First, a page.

For the next few years, Gerald moved around Asia, from Borneo to Singapore, familiarising himself with the beliefs and way of life of the people he met there, while abhorring the racist attitudes of his British compatriots.

 Back in Britain in 1927, Gerald's interest in spiritualism and mediumship intensified and he became critical of what he saw in the Spiritualist churches he visited. He met and married his wife, Donna, and together they returned to Malaya, where Gerald's interest and involvement in Freemasonry stepped up significantly. He also became keenly interested in archaeology and joined digs around the country.
The Mill House, Highcliffe -

Over the ensuing years, he and Donna spent their lives between Britain and Malaya and Gerald befriended famous archaeologists such as Flinders Petrie and Alexander Keiller (who had conducted extensive excavations in Avebury). Finally, in 1936, he acceeded to Donna's wishes and the couple moved back permanently to Britain. This proved detrimental to Gerald's health and, after a bout of illness, he was recommended to take up nudism. It was to prove a lifelong pursuit.

He and Donna bought a house in Highcliffe, Dorset, and Gerald continued to develop his interest in spiritualism, which now extended to Rosicrucianism, with all its attendant magical and religious traditions dating back centuries. He also joined the Folk Lore Society and appeared to have acquired some rather dubious academic qualifications of which a number of fellow members were sceptical.

Then, in 1939, he was taken by a number of disaffected Rosicrucians to the home of Dorothy Clutterbuck, a leading witch in the New Forest Coven, where Gerald was ordered to strip naked in order to be initiated. 

In 1945, Gerald purchased a plot of land near Bricket Wood in Dorset. In 1947, he held a housewarming at the 16th century 'witch's cottage' which he had bought, from its site near Ledbury in Herefordshire, then ordered to be dismantled, transported and rebuilt on his land. The Bricket Wood Coven was born and Wicca was its Craft.
Aleister Crowley

By now, Gerald had also been initiated into the Ancient Druidic Order and attended the annual Midsummer rituals at Stonehenge. He had also met Aleister Crowley and became heavily influenced by him, rising in the ranks of his Ordo Templi Orientis. In fact, after Crowley's death in 1947, Gerald was regarded as the highest ranking member of the Order in Europe.

In 1951, Gerald and his wife moved to Castletown on the Isle of Man, where a friend - Cecil Williamson - had established the Folk-lore Centre of Superstition and Witchcraft. In 1954, Gerald bought the museum off him and renamed it The Museum of Magic and Witchcraft, which he ran until his death. Meanwhile, Williamson returned to England and founded a new Museum of Witchcraft which, after an uneasy birth, finally settled in Boscastle, Cornwall where it stands today, housing a unique and fascinating collection of artefacts and an extensive library.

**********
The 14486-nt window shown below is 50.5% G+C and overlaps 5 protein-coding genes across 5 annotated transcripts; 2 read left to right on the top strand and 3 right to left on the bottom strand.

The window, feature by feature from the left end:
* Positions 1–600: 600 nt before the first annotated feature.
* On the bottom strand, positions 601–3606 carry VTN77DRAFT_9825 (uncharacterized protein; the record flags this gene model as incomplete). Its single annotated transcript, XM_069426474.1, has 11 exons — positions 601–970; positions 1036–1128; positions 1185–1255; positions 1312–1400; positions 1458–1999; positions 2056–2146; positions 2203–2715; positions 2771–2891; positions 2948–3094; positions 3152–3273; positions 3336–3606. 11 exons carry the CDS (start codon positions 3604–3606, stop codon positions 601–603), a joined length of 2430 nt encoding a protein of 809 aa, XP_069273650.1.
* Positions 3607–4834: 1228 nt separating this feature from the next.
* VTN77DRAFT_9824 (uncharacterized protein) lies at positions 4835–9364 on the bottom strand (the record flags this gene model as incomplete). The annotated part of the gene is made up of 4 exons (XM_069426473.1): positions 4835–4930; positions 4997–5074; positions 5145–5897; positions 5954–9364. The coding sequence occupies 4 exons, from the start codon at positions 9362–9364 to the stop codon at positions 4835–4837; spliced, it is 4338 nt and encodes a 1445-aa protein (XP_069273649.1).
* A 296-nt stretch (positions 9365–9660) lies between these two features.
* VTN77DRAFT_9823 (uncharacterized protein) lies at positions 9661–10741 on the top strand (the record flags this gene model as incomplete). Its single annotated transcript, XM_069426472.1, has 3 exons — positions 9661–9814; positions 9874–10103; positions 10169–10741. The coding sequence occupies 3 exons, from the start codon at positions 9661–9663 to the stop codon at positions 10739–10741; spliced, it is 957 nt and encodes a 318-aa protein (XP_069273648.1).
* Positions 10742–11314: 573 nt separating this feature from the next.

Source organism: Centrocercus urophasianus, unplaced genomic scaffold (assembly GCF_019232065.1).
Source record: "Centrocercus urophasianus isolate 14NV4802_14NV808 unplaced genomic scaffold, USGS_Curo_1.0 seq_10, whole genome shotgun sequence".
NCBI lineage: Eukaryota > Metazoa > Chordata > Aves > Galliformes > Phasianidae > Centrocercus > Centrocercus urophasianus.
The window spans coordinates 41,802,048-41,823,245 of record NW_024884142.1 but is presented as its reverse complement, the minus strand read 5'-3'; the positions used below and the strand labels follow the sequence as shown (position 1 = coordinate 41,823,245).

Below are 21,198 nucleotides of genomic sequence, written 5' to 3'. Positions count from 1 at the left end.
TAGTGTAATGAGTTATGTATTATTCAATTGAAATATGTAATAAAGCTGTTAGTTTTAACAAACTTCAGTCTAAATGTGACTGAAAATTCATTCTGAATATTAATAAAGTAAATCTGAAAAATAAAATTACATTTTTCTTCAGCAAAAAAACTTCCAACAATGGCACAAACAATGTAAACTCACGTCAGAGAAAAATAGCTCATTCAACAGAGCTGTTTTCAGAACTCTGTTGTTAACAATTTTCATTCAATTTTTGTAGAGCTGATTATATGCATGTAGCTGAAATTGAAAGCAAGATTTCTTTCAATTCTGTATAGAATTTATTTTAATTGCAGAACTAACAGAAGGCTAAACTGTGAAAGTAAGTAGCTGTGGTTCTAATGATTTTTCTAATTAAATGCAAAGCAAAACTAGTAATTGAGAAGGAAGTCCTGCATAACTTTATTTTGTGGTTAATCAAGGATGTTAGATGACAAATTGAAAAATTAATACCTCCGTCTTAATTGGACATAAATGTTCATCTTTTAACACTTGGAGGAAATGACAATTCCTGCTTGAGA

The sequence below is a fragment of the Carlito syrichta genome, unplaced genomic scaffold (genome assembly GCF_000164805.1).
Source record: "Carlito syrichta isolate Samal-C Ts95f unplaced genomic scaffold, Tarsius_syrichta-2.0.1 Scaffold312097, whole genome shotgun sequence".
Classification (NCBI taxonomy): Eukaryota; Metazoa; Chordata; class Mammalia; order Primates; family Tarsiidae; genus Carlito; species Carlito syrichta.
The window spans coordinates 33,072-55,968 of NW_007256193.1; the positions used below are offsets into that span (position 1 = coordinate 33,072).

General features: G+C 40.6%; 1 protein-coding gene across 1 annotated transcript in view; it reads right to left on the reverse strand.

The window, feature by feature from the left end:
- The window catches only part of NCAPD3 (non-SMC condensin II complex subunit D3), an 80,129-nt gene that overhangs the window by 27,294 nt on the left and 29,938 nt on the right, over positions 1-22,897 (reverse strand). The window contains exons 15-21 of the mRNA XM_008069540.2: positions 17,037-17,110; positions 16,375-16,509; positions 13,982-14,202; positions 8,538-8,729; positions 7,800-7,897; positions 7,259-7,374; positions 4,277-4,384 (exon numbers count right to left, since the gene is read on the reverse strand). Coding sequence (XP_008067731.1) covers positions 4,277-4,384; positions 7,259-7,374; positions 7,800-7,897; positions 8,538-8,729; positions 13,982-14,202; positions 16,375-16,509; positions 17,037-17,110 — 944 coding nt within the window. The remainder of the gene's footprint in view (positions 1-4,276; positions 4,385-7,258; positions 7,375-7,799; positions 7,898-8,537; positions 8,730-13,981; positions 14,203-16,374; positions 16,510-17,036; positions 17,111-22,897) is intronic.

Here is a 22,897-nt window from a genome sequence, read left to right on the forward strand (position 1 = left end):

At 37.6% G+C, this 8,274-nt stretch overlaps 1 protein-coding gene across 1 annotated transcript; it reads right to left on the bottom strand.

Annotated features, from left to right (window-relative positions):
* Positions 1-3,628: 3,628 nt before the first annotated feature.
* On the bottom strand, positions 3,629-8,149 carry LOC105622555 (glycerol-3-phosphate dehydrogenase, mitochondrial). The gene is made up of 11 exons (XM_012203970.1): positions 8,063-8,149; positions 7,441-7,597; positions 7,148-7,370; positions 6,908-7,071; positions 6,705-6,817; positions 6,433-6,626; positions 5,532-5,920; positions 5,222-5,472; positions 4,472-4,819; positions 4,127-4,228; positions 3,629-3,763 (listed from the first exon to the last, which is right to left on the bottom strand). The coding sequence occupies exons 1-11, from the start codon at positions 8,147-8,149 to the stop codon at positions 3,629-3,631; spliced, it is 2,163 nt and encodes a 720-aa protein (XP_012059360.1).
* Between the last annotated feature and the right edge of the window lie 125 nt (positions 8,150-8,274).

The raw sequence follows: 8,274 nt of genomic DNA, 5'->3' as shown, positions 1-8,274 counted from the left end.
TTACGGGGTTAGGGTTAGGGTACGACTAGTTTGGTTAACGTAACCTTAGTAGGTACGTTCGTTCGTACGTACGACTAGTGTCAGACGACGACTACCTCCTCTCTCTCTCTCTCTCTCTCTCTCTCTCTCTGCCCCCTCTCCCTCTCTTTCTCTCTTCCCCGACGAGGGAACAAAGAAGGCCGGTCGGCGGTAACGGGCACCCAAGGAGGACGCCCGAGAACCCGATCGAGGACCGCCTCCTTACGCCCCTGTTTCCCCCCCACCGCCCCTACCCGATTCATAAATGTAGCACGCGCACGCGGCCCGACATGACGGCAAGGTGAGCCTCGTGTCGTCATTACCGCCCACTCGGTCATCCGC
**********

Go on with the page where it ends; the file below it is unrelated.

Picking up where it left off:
In 1954, Gardner published the most celebrated of his books, Witchcraft Today - and it is this work which has been deemed largely responsible for bringing modern witchcraft into the public arena.
Doreen Valiente -

By now, a young woman called Doreen Valiente had asked to join the Craft and Gerald initiated her. She joined the Bricket Wood Coven and grew to become a highly respected Wiccan, responsible for eliminating much of the controversial Crowley doctrine from the Gardnerian tradition. She became High Priestess of the Bricket Wood Coven but, sadly, frictions developed within its ranks when Gerald attempted to reduce the powers of the High Priestess and introduce new rules, including one which would allow him to remove the High Priestess if he felt she was too old! He also upset his members by actively seeking publicity for what had, hitherto, been a largely secretive and private movement. Disgusted with this, Doreen went off to found her own coven, taking a number of members with her.

In 1963, Gerald travelled to Lebanon to escape the British winter. While returning home on ship in February 1964, he suffered a massive heart attack and died. He was buried in Tunisia, which happened to be the ship's next port of call, at a funeral attended only by the ship's captain. Donna had died a few years earlier.
During his life, he had amassed an amazing collection of artefacts from all over the world and he bequeathed these to various people, including some to Doreen Valiente. Sadly, this collection was broken up in the 1980s. 

Some years after his death, a Wiccan High Priestess, Eleanor Bone, discovered that the cemetery where Gerald was buried was to be redeveloped, so she raised sufficient funds to have him reburied at a cemetery in Tunis, where his headstone reads: